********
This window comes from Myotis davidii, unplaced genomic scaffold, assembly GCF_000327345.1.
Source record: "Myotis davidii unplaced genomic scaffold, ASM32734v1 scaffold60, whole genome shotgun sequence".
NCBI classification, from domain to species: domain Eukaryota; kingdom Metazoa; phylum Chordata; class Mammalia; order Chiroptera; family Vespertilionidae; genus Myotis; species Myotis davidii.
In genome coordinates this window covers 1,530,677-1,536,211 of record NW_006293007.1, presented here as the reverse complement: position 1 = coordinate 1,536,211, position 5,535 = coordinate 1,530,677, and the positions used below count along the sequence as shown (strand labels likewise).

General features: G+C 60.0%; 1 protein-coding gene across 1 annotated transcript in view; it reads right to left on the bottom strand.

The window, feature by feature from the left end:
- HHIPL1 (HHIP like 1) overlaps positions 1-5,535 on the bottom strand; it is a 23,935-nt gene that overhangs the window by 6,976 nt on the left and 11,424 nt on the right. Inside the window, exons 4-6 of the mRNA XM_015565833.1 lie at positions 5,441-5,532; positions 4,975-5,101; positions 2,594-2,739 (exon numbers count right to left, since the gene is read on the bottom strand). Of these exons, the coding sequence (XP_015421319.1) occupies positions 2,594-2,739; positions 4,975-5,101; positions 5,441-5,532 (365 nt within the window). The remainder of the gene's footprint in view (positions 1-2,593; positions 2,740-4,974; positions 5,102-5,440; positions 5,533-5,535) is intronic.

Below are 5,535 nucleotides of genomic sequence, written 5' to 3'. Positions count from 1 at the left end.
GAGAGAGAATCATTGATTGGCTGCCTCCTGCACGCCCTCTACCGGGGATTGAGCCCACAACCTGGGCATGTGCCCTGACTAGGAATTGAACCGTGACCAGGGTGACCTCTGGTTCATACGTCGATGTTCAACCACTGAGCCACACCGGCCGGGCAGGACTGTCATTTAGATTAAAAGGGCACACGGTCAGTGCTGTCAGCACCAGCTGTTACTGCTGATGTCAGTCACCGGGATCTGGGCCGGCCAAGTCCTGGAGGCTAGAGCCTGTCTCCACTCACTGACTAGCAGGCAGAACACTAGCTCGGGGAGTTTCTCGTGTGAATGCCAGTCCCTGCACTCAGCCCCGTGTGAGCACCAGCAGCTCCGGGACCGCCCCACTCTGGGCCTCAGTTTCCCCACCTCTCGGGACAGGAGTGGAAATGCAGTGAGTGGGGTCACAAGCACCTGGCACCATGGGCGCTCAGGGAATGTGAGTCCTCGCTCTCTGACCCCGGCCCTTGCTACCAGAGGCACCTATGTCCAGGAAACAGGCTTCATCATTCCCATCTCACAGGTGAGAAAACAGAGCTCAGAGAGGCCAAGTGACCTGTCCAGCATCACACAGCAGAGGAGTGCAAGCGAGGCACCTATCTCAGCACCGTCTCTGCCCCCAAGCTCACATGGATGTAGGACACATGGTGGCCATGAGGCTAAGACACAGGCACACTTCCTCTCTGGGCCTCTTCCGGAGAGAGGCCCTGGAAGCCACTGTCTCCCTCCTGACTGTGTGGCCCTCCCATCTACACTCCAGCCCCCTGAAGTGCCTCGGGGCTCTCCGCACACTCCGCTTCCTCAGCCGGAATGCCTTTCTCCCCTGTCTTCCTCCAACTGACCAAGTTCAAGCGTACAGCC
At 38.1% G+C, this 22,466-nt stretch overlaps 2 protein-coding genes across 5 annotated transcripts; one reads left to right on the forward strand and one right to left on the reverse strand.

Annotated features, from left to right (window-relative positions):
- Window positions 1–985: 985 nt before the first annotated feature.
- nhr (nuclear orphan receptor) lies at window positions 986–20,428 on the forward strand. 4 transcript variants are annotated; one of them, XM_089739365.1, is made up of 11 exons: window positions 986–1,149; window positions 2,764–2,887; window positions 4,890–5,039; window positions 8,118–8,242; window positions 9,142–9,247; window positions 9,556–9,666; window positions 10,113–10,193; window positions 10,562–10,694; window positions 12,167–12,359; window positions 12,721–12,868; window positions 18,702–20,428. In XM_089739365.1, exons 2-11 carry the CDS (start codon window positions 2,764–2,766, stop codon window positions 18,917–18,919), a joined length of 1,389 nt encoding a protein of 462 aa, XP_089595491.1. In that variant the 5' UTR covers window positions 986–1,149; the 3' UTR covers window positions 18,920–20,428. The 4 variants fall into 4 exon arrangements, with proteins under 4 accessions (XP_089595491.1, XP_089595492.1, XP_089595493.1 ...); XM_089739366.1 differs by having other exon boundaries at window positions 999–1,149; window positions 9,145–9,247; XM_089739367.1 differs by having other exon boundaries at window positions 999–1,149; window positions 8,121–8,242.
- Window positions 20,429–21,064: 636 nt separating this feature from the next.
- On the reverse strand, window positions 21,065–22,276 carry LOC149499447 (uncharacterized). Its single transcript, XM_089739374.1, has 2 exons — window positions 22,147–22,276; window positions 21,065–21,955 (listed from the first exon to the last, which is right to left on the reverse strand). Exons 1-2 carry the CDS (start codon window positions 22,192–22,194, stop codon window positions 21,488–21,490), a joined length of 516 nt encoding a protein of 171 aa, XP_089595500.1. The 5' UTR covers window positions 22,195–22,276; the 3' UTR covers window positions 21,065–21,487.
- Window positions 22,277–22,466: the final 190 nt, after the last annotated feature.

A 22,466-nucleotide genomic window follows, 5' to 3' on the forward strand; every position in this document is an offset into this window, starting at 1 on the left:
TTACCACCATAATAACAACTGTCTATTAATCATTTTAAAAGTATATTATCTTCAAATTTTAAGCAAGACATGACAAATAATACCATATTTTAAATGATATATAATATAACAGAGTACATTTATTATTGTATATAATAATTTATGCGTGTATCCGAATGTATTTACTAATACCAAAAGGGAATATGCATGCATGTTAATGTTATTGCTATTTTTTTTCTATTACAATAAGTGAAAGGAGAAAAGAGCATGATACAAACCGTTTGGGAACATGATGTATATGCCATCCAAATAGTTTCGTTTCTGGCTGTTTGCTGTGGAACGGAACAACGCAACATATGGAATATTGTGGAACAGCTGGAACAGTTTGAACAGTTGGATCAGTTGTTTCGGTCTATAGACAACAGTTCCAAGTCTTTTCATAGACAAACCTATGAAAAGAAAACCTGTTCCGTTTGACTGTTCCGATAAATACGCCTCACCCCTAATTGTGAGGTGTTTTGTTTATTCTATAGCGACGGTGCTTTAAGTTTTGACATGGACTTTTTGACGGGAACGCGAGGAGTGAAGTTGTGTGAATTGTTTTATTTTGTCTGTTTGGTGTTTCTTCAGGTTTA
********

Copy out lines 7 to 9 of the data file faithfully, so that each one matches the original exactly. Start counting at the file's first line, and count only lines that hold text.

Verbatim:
- HHIPL1 (HHIP like 1) overlaps positions 1-5,535 on the bottom strand; it is a 23,935-nt gene that overhangs the window by 6,976 nt on the left and 11,424 nt on the right. Inside the window, exons 4-6 of the mRNA XM_015565833.1 lie at positions 5,441-5,532; positions 4,975-5,101; positions 2,594-2,739 (exon numbers count right to left, since the gene is read on the bottom strand). Of these exons, the coding sequence (XP_015421319.1) occupies positions 2,594-2,739; positions 4,975-5,101; positions 5,441-5,532 (365 nt within the window). The remainder of the gene's footprint in view (positions 1-2,593; positions 2,740-4,974; positions 5,102-5,440; positions 5,533-5,535) is intronic.

Below are 5,535 nucleotides of genomic sequence, written 5' to 3'. Positions count from 1 at the left end.
GAGAGAGAATCATTGATTGGCTGCCTCCTGCACGCCCTCTACCGGGGATTGAGCCCACAACCTGGGCATGTGCCCTGACTAGGAATTGAACCGTGACCAGGGTGACCTCTGGTTCATACGTCGATGTTCAACCACTGAGCCACACCGGCCGGGCAGGACTGTCATTTAGATTAAAAGGGCACACGGTCAGTGCTGTCAGCACCAGCTGTTACTGCTGATGTCAGTCACCGGGATCTGGGCCGGCCAAGTCCTGGAGGCTAGAGCCTGTCTCCACTCACTGACTAGCAGGCAGAACACTAGCTCGGGGAGTTTCTCGTGTGAATGCCAGTCCCTGCACTCAGCCCCGTGTGAGCACCAGCAGCTCCGGGACCGCCCCACTCTGGGCCTCAGTTTCCCCACCTCTCGGGACAGGAGTGGAAATGCAGTGAGTGGGGTCACAAGCACCTGGCACCATGGGCGCTCAGGGAATGTGAGTCCTCGCTCTCTGACCCCGGCCCTTGCTACCAGAGGCACCTATGTCCAGGAAACAGGCTTCATCATTCCCATCTCACAGGTGAGAAAACAGAGCTCAGAGAGGCCAAGTGACCTGTCCAGCATCACACAGCAGAGGAGTGCAAGCGAGGCACCTATCTCAGCACCGTCTCTGCCCCCAAGCTCACATGGATGTAGGACACATGGTGGCCATGAGGCTAAGACACAGGCACACTTCCTCTCTGGGCCTCTTCCGGAGAGAGGCCCTGGAAGCCACTGTCTCCCTCCTGACTGTGTGGCCCTCCCATCTACACTCCAGCCCCCTGAAGTGCCTCGGGGCTCTCCGCACACTCCGCTTCCTCAGCCGGAATGCCTTTCTCCCCTGTCTTCCTCCAACTGACCAAGTTCAAGCGTACAGCC